Part-Two of an interview with Jay Williams, New York City Public School Teacher, reflecting on original painting entitled “The Sands of Amelia Island”
Rosemary: Your insights are so interesting and eye-opening . What I paint is not always so ‘intentional’ in my mind. Yet I can resonate with your response.
Jay: It’s not important whether you had these motives when painting. I can’t go back and check with Leonardo Da Vinci either….but nevertheless, these are my reactions. I don’t see a smile on the Mona Lisa’s face, at all, despite what critics say. It’s up to me. Now, nobody knows what Leonardo would have said, but of course you can speak, and that may not have been your motive. But even if you tell me your motive now, it doesn’t change my response. I mean I could learn, but what I said is true. That’s how I feel.
Rosemary: This is what’s coming to you naturally and honestly. I like that.
Jay: Yes. People associate clouds with overcast, a rainy day…dismal. But that’s also a reality of life. Not to take this high-class, upper-hand attitude: “Unless it’s sunny, I’m not going”. Not that attitude. That’s what I was responding to.
Rosemary: I liked that you point out there’s nobody to observe on the beach.
Jay: No sharing.
Rosemary: No sharing, yes; but I’m sure you’d be open to sharing. But also that it didn’t cause you to focus on something else. You were able to just experience the whole thing.
Jay: Yes, that’s right. In other words, it wasn’t that I saw a man and a woman, or whether her bathing suit was yellow, I didn’t get lost in trivia. Or if they are talking or playing cards …eliminate the sideshow.
Rosemary: It sounds like you had a sense of freedom in that invitation.
Jay: Yes, because I would be there alone, to go to the water, to go as far as I want. In other words, it became my beach, if I’d step from behind the brush and started walking toward the beach. It was my experience, my beach, and sharing it with God. That’s it! And not looking and thinking ‘oh, there’s the lifeguard, that’s right, oh yea’. No distractions, in some kind of appreciation of nature, appreciation of life, even with clouds in the sky. There was no loud music interrupting, the presence of birds flying east or west, the dog, none of these distractions interfering with whatever thoughts would come to me.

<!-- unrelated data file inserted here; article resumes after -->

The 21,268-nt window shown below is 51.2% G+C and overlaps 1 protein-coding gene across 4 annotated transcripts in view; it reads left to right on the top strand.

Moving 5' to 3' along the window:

It is a good painting for that reason. I did think what time of day is it, but it didn’t matter. The authenticity was there so it didn’t matter…that’s the color in Amelia Island, and I’ll explore it. But I did go through a thing…wait a minute, I’ve never seen a beach with that kind of sand and that color brush. I did like the painting after I realized its significance, that is, as an opportunity to explore something given to me in the scene. The message of the painting was ‘It’s all yours, take it”. So I think it’s a significant work.
Rosemary: Thank you Jay for that compliment and for sharing your reflections. It means a lot to me that so much of what you saw in the painting was inviting!
“The Sands of Amelia Island” (pictured above) available at www.BegleyArt.com